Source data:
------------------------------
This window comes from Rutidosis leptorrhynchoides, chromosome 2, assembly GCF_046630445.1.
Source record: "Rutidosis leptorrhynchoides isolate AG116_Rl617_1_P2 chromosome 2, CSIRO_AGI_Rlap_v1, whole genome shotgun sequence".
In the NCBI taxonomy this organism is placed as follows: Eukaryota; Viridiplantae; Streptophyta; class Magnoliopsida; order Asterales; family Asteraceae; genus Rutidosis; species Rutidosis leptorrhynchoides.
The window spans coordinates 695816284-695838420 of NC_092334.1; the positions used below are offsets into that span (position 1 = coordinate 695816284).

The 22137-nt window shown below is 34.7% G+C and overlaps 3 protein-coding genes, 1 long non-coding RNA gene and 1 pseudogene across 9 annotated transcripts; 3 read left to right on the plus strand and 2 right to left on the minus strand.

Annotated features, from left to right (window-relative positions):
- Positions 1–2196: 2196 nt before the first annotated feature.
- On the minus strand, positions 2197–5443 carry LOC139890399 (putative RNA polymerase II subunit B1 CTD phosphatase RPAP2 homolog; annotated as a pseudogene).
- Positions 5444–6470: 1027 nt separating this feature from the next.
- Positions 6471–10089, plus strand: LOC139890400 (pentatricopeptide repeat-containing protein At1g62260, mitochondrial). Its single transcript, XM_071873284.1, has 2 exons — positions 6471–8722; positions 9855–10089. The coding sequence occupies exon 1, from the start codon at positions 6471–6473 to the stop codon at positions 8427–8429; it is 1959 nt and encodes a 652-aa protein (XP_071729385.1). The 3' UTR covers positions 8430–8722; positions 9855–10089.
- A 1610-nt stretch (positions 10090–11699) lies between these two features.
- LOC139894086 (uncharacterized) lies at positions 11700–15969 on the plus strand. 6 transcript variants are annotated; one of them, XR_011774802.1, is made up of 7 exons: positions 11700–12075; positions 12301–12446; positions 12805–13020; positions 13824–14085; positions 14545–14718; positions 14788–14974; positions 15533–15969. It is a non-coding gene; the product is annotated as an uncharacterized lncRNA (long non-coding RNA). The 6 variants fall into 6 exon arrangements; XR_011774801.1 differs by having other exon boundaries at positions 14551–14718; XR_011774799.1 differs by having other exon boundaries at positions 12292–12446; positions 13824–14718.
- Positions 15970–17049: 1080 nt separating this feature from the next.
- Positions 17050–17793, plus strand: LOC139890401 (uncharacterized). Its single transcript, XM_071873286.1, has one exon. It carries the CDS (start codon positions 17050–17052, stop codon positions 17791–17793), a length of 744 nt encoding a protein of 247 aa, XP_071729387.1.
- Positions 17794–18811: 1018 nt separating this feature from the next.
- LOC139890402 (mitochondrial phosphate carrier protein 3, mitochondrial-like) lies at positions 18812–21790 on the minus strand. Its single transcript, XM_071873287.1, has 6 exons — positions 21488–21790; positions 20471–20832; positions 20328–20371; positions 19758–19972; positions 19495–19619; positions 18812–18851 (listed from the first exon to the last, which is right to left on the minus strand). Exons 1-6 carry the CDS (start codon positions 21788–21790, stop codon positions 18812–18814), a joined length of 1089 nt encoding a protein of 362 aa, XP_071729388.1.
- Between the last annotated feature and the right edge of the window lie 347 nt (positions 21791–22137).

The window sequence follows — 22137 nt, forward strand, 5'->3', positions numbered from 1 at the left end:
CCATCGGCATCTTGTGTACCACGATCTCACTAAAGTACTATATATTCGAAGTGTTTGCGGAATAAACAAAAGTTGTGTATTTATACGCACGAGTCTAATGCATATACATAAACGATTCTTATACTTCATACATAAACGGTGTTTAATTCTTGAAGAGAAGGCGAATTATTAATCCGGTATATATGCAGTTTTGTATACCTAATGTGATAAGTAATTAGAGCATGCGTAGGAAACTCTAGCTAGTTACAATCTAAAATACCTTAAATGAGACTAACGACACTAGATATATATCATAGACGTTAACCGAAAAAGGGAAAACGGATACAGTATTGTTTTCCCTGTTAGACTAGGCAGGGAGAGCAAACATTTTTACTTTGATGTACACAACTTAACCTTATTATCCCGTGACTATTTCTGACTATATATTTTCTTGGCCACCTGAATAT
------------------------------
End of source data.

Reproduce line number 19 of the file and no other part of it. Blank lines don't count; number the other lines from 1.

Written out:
CCATCGGCATCTTGTGTACCACGATCTCACTAAAGTACTATATATTCGAAGTGTTTGCGGAATAAACAAAAGTTGTGTATTTATACGCACGAGTCTAATGCATATACATAAACGATTCTTATACTTCATACATAAACGGTGTTTAATTCTTGAAGAGAAGGCGAATTATTAATCCGGTATATATGCAGTTTTGTATACCTAATGTGATAAGTAATTAGAGCATGCGTAGGAAACTCTAGCTAGTTACAATCTAAAATACCTTAAATGAGACTAACGACACTAGATATATATCATAGACGTTAACCGAAAAAGGGAAAACGGATACAGTATTGTTTTCCCTGTTAGACTAGGCAGGGAGAGCAAACATTTTTACTTTGATGTACACAACTTAACCTTATTATCCCGTGACTATTTCTGACTATATATTTTCTTGGCCACCTGAATAT